August 29, 2016

Why Can't the Church Just Get Along? A Review of Redeeming Church Conflicts

Perhaps nothing is more stressful to a pastor's wife than a conflict within the church. Not only does she have the heart-wrenching experience of seeing her Christian sisters, spiritual mothers, and precious daughters-in-the-faith quarrel and fight with one another; not only does she hear murmurings (or, worse, sudden silences) as she walks down the hall on Sunday mornings; not only does she have to carefully guard her own tongue and actions at every minute to promote peace and avoid escalating the problem; she also helplessly watches conflict's toll on the church's pastor, her beloved husband.

Thankfully, over my years in various churches, the conflicts have been few. But every church faces conflict to some degree, and each of us could use help to navigate those situations.

This is why I was so thankful to receive a copy of Redeeming Church Conflicts: Turning Crisis into Compassion and Care by Tara Klena Barthel and David V. Edling. This recent reprint (it was originally published by Baker in 2012) is a gift to the church for its clarity and biblical wisdom.  

To someone in the middle of a church conflict, the complex knot of spiritual and material issues, contributing factors, and personalities can appear impossible to understand, let alone untangle. As emotions rise and hope sinks, everyone in the church experiences distress, and, amid the confusion and hurt, a positive path forward often seems unclear. In this book, Barthel and Edling (both experienced conciliators/mediators) offer a warm, biblical, and careful roadmap for navigating church crises.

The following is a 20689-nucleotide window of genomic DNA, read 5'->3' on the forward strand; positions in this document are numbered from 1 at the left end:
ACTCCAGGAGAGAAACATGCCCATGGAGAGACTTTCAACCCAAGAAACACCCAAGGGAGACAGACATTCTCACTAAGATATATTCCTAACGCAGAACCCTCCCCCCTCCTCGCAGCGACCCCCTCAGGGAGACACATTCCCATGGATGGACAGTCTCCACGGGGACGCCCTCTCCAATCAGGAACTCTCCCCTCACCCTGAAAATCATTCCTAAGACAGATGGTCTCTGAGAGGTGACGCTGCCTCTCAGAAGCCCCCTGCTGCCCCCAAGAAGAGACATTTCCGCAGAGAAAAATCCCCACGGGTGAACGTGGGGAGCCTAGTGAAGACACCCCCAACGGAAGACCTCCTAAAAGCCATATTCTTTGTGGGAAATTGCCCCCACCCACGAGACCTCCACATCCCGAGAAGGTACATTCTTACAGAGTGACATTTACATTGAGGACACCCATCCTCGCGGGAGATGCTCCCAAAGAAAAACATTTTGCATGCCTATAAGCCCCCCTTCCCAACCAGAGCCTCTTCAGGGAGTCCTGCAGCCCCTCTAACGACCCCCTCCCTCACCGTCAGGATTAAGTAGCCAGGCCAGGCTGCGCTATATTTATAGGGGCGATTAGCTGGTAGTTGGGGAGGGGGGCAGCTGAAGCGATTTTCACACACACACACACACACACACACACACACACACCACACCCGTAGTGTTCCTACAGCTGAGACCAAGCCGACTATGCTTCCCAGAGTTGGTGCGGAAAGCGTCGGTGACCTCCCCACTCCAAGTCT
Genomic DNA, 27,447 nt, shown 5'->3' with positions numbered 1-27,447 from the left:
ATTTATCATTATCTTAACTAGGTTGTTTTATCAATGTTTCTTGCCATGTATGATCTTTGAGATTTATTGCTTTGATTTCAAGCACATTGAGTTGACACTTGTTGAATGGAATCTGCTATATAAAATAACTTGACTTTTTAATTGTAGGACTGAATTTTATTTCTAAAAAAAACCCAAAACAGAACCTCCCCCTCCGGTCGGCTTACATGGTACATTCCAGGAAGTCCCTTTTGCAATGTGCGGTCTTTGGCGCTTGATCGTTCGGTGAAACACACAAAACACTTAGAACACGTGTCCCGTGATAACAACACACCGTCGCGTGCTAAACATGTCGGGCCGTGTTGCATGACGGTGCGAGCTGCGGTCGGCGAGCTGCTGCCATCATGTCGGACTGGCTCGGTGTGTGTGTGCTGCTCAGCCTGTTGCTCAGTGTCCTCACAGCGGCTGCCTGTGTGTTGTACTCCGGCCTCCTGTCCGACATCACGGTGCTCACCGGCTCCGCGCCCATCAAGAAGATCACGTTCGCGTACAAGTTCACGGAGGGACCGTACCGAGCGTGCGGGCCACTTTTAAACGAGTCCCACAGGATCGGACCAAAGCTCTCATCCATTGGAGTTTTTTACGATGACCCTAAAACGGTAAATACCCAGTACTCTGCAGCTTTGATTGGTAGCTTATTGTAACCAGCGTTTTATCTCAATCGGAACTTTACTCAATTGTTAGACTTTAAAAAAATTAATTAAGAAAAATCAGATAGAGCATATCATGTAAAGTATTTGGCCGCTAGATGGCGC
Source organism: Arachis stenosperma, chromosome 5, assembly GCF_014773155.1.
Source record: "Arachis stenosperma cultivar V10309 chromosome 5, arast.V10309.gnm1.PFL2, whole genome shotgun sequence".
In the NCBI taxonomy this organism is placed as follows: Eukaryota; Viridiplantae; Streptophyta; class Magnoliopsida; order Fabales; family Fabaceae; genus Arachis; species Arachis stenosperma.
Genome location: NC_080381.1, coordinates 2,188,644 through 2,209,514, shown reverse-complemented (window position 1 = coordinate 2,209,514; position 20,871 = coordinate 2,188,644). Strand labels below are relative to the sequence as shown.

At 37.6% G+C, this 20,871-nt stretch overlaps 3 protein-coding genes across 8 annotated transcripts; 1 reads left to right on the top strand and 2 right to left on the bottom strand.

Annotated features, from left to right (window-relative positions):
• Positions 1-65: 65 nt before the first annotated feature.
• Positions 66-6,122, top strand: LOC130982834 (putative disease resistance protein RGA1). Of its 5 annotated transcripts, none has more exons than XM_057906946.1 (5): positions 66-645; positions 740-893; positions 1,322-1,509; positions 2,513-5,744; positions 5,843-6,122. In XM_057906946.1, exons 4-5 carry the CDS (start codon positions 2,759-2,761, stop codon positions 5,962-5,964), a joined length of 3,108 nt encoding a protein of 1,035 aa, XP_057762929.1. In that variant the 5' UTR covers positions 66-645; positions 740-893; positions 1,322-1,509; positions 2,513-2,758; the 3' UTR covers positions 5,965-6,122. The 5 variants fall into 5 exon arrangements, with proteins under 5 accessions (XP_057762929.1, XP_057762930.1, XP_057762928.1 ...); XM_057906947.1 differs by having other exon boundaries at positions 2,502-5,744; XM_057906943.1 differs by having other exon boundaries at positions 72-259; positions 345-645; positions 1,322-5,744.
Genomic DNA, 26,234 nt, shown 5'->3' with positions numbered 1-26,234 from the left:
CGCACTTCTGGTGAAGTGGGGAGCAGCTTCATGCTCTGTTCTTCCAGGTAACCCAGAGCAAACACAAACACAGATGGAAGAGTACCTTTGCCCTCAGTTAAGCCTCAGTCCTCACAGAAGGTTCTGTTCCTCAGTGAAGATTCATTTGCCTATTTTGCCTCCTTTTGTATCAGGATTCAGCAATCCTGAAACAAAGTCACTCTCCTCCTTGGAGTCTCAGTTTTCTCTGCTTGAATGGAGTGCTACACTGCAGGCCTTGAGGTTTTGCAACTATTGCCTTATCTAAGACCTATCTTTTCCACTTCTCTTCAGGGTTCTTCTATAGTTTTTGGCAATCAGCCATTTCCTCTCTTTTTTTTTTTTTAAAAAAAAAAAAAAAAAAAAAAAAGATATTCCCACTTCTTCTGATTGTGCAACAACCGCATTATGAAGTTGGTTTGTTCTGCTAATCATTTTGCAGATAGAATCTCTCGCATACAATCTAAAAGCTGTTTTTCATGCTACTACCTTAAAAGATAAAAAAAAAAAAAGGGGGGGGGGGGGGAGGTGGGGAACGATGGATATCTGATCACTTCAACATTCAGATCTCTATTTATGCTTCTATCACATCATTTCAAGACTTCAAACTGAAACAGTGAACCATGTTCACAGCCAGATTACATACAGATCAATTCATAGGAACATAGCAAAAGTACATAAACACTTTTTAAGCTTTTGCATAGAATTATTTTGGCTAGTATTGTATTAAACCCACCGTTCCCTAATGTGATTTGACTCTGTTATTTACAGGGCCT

Although we might be tempted to think of church conflict in terms of the immediate crisis (or what Barthel and Edling call "the presenting issues"), the authors encourage us to see conflict through the lens of God's bigger purposes for his church:

"Redeeming church conflict is less about resolving specific problems than it is about seeing conflict as a means by which God is growing his people into true saints, true eternal children who are being continuously conformed to this holy image." 

While not ignoring the specific, material concerns that are the public face of church conflict, the authors very helpfully remind readers that much more is actually at stake. Lest we begin to think the expensive new building project, the Sunday school curriculum, or the feuding individuals are the biggest issue we need to consider--and then "solve"--they constantly point us to the greater importance of God's glory and the good of our neighbor.

Only with this eternal perspective can churches begin to untangle the knot of obvious issues. To do this, each chapter uses the pattern of the church in the book of Acts (especially Acts 15) combined with specific contemporary examples from the authors' mediation cases to define and illuminate a path toward church healing.  Readers of material from Peacemaker Ministries will recognize many of the same helpful principles, applied here to a church setting.

As a pastor's wife, I was particularly challenged by the authors' reminder that no one is "neutral" in a church conflict. As righteous (and safe) as it might sound to say, "I'm just staying out of it," Barthel and Edling admonish their readers: "You are either part of the solution or part of the problem--there can be no fence-sitting. Avoidance may feel better in the short term, but it will never help any of the people involved to grow in grace. . . ."